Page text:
Diming Out Dimerization

5-Prime | Diming Out Dimerization What is dimerization? It is a process where two molecules of similar chemical composition come together to form a single polymer known as a dimer. Where does dimerization occur? It happens throughout the cell. For example, dimers form in the cell membrane, where tyrosine-kinase receptors reside, and in the cytosol that contains microtubules composed of tubulin. In the nucleus, hormone receptors, acting as transcription factors, form dimers to increase st

Maria Anderson
Sep 21, 2003

5-Prime | Diming Out Dimerization


What is dimerization? It is a process where two molecules of similar chemical composition come together to form a single polymer known as a dimer.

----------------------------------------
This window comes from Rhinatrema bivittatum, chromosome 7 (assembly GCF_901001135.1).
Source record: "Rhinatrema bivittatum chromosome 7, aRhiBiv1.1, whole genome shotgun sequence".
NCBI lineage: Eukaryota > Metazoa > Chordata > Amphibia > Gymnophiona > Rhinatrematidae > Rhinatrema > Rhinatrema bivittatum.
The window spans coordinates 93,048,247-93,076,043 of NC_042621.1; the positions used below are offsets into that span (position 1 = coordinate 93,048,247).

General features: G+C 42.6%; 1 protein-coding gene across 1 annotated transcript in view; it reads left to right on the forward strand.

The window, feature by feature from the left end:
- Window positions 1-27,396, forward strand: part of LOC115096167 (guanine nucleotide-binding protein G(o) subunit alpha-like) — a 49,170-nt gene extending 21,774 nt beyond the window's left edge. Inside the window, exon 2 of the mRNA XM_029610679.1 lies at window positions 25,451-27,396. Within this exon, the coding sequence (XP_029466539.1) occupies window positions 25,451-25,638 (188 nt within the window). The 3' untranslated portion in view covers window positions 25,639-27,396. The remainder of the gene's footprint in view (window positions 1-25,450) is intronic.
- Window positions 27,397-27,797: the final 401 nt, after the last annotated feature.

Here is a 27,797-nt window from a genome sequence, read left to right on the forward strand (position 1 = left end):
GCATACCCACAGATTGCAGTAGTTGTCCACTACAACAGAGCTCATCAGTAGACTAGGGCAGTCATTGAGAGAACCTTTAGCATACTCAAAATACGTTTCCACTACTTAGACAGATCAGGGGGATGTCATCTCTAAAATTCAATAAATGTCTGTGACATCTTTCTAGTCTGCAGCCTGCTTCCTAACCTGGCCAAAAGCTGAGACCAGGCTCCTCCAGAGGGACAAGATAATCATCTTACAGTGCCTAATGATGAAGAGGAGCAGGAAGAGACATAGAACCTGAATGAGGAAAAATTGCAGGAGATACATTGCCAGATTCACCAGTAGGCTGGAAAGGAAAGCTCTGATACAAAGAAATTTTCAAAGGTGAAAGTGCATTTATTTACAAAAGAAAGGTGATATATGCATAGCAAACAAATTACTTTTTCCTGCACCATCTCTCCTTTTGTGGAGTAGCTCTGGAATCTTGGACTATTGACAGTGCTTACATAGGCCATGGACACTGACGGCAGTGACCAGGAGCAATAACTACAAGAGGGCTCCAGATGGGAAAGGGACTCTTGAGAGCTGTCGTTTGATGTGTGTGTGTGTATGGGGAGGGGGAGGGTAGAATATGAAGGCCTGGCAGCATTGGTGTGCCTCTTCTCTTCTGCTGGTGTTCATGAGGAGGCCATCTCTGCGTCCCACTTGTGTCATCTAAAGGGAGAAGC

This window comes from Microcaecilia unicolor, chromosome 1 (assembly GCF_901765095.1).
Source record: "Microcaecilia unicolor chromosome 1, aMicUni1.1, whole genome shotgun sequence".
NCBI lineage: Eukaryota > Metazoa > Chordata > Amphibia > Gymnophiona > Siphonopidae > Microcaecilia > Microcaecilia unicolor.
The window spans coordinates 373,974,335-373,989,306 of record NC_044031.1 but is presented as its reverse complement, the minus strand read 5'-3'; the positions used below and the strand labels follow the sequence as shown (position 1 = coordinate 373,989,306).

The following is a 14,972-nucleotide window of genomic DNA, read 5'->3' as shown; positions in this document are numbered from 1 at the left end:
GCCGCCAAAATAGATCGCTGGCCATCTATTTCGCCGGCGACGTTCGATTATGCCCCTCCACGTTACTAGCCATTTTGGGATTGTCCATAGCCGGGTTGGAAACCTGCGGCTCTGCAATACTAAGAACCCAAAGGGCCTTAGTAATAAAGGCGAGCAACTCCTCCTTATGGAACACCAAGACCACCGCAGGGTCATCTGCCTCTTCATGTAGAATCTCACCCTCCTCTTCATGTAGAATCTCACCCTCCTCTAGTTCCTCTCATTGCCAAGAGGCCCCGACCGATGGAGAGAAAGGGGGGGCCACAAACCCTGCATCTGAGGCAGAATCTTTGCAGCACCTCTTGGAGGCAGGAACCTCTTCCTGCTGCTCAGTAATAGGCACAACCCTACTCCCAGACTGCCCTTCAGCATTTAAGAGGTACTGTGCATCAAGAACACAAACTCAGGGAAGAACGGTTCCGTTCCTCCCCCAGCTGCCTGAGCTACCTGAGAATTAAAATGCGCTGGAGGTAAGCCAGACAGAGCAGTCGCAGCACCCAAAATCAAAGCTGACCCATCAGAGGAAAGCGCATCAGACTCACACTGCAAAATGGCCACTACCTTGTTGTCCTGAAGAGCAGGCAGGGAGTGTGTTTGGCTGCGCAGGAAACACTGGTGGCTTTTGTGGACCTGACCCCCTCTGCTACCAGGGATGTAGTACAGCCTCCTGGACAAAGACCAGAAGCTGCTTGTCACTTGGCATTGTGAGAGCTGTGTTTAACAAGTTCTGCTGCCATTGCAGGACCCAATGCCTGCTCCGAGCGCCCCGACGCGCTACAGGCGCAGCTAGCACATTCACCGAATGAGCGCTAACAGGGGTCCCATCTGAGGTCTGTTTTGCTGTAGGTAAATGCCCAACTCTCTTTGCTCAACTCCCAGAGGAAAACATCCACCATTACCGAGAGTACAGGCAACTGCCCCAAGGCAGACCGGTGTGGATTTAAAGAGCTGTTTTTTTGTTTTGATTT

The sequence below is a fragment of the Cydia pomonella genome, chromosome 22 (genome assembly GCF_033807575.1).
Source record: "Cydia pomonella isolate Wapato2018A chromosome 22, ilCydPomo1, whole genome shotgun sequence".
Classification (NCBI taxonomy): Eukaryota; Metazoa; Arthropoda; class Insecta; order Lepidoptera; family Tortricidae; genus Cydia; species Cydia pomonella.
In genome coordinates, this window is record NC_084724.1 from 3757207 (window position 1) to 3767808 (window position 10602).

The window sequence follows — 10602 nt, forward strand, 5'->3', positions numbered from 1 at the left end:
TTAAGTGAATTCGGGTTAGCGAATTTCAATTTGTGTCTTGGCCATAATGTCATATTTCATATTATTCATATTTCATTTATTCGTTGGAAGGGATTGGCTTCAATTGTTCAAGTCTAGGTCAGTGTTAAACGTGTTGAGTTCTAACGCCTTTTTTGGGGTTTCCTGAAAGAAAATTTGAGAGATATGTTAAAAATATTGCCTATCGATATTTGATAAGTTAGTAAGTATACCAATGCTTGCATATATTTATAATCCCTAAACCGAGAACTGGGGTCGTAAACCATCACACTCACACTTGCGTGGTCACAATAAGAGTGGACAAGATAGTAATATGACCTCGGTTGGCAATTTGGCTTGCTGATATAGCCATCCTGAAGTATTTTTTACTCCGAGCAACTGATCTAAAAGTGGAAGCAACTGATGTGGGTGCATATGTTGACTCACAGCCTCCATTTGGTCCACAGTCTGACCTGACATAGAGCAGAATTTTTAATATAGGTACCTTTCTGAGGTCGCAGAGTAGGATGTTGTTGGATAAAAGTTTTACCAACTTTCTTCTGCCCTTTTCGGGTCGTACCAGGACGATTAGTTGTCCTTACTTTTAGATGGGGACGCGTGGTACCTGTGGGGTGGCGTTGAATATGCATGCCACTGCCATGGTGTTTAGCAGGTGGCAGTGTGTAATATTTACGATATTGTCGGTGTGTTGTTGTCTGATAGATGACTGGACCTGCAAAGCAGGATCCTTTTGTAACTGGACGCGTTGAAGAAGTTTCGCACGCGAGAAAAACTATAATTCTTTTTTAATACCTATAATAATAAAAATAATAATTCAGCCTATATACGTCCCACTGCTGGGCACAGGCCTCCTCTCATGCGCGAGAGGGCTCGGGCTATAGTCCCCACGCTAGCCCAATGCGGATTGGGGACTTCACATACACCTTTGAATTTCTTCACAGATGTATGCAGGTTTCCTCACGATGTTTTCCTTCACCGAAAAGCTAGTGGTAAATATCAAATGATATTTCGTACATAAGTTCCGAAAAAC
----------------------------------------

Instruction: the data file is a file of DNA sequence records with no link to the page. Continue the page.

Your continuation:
Where does dimerization occur? It happens throughout the cell. For example, dimers form in the cell membrane, where tyrosine-kinase receptors reside, and in the cytosol that contains microtubules composed of tubulin. In the nucleus, hormone receptors, acting as transcription factors, form dimers to increase stability and improve binding to DNA.

Do different types of dimers exist? Yes. Homodimers are comprised of like molecules. For example, in the tyrosine-kinase receptor, signal molecules outside the cell bind to monomers on the cell membrane, coming together to form the receptor's two identical halves. Relay proteins inside the cell can bind only to the dimerized receptor.

Heterodimers are comprised of similar molecules. Tubulin, the protein building block of microtubules, is composed of the polypeptide...

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